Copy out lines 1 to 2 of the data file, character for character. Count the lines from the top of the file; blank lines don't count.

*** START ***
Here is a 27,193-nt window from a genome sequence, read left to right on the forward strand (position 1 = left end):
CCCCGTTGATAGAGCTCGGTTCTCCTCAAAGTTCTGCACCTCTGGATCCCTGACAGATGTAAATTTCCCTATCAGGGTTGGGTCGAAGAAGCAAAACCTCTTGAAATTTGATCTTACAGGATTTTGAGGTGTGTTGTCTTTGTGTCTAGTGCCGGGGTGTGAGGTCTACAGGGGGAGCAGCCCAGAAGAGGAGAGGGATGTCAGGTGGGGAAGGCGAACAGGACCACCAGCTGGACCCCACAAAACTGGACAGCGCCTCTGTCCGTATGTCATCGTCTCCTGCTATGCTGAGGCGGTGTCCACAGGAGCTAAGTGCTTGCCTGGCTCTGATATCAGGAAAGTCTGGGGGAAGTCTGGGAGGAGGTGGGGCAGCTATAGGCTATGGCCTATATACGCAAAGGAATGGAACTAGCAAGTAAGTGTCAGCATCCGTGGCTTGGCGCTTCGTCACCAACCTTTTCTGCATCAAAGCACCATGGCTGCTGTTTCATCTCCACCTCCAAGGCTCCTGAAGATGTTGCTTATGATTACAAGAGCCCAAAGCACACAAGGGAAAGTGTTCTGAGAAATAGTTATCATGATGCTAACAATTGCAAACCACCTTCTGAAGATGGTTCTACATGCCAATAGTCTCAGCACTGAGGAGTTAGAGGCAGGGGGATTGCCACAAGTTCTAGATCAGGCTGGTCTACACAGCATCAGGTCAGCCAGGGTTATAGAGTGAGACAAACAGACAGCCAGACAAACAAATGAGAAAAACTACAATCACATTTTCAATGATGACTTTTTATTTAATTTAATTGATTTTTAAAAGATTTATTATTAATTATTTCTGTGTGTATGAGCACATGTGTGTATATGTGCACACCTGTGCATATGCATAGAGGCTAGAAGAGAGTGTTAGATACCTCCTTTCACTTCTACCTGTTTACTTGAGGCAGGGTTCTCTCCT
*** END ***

Here is a 27,193-nt window from a genome sequence, read left to right on the forward strand (position 1 = left end):
CCCCGTTGATAGAGCTCGGTTCTCCTCAAAGTTCTGCACCTCTGGATCCCTGACAGATGTAAATTTCCCTATCAGGGTTGGGTCGAAGAAGCAAAACCTCTTGAAATTTGATCTTACAGGATTTTGAGGTGTGTTGTCTTTGTGTCTAGTGCCGGGGTGTGAGGTCTACAGGGGGAGCAGCCCAGAAGAGGAGAGGGATGTCAGGTGGGGAAGGCGAACAGGACCACCAGCTGGACCCCACAAAACTGGACAGCGCCTCTGTCCGTATGTCATCGTCTCCTGCTATGCTGAGGCGGTGTCCACAGGAGCTAAGTGCTTGCCTGGCTCTGATATCAGGAAAGTCTGGGGGAAGTCTGGGAGGAGGTGGGGCAGCTATAGGCTATGGCCTATATACGCAAAGGAATGGAACTAGCAAGTAAGTGTCAGCATCCGTGGCTTGGCGCTTCGTCACCAACCTTTTCTGCATCAAAGCACCATGGCTGCTGTTTCATCTCCACCTCCAAGGCTCCTGAAGATGTTGCTTATGATTACAAGAGCCCAAAGCACACAAGGGAAAGTGTTCTGAGAAATAGTTATCATGATGCTAACAATTGCAAACCACCTTCTGAAGATGGTTCTACATGCCAATAGTCTCAGCACTGAGGAGTTAGAGGCAGGGGGATTGCCACAAGTTCTAGATCAGGCTGGTCTACACAGCATCAGGTCAGCCAGGGTTATAGAGTGAGACAAACAGACAGCCAGACAAACAAATGAGAAAAACTACAATCACATTTTCAATGATGACTTTTTATTTAATTTAATTGATTTTTAAAAGATTTATTATTAATTATTTCTGTGTGTATGAGCACATGTGTGTATATGTGCACACCTGTGCATATGCATAGAGGCTAGAAGAGAGTGTTAGATACCTCCTTTCACTTCTACCTGTTTACTTGAGGCAGGGTTCTCTCCT